The relationship between alcohol dependence and depression

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the relationship between alcohol dependence and depression

When glancing at the symptoms of depression and alcoholism, the connection is not immediately apparent. The connection between alcohol and depression is undeniable. Depression is a mental illness characterized by a persistent sense of sadness. Information for older people who are worried about their drinking or alcohol consumption, and their What is the connection between depression and alcohol?.

Analysis of data collected at the end of the sixth month showed a statistically significant association between depression and alcohol use P value 0.

In addition those who were depressed at six months had more severe craving for alcohol than those who were not depressed P value 0. Discussion Several studies have demonstrated the extent of comorbidity between depression and alcohol use disorders [ 1 — 4 ]. The current study confirms the high prevalence rates Although only 3 participants were referred for treatment of depression there was a statistically significant reduction of the comorbidity after treatment of alcohol dependence in the current study.

The National Institute on Drug Abuse NIDA has concurrent treatment for comorbid disorders as one of its fundamental principles of substance-induced disorders [ 51 ]. The current study did not investigate the cause of association between depression and alcohol dependence.

The finding of a high prevalence rate of depression among the study participants calls for the need to evaluate persons for depression before and after alcohol dependence treatment. In addition it is important to obtain family history of mood disorder and life time diagnosis of depression since the presence of such histories puts the individual at a greater risk of developing major depression.

Some of the study participants were still depressed six months after alcohol detoxification. There was a statistically significant association between being depressed at six months and alcohol use at posttest.

Possibly some of the depressed persons were using alcohol to relieve their depressive symptoms, and major depression was their, primary diagnosis. Literature indicates that persons that use alcohol to relieve depressive symptoms may require treatment of depression to achieve full remission after alcohol use disorder treatment [ 18 ].

Secondly, it is possible that continued use of alcohol by these participants may have sustained the depression. Research indicates that the more a person drinks the more they are likely to develop major depression [ 17 ], and presence of either AUD or major depression is associated with a double risk [ 18 ].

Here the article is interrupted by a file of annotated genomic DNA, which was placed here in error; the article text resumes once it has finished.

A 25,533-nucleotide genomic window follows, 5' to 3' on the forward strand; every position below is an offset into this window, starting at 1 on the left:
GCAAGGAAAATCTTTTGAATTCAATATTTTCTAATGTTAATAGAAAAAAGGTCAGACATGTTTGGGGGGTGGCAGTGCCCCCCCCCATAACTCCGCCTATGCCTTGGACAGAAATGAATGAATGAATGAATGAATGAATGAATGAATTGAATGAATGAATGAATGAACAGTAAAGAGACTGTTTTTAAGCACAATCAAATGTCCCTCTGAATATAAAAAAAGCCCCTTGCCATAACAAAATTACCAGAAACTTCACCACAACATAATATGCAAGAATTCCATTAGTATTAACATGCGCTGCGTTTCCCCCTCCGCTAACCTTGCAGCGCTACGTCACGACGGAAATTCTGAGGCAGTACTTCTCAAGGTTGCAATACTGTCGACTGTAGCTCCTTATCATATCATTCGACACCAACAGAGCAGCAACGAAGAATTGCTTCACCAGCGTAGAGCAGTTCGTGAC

This raises the question as to whether all comorbid depression in alcohol-dependent persons should be managed with antidepressants and explains why antidepressants have been reported to only exert a modest beneficial effect for patients with combined depressive disorder and alcohol dependence [ 7 ]. The need for screening for depression in alcohol-dependent persons and continuous monitoring for it during treatment of alcohol dependence cannot be overemphasized.

This is because untreated persistent depression may reduce the resolve to refrain from alcohol, or alternatively depression may lead to self-medication with alcohol [ 56 ]. This may explain why relapse rates are high after treatment for alcohol dependence. Other factors, that may contribute to high relapse rates after treatment for alcohol use: The current study, like another study [ 2 ], did not show gender link between alcohol use disorders and depression.

There was however a statistically significant association between being depressed and craving for alcohol at six months.

Craving for alcohol is associated with a desire to use the alcohol, and those with severe craving are more unlikely to stop drinking alcohol as compared to those with mild craving. This association between depression and craving may necessitate those individuals who are still depressed after alcohol detoxification and rehabilitation receive antidepressants to possibly reduce the chances of relapse to alcohol use.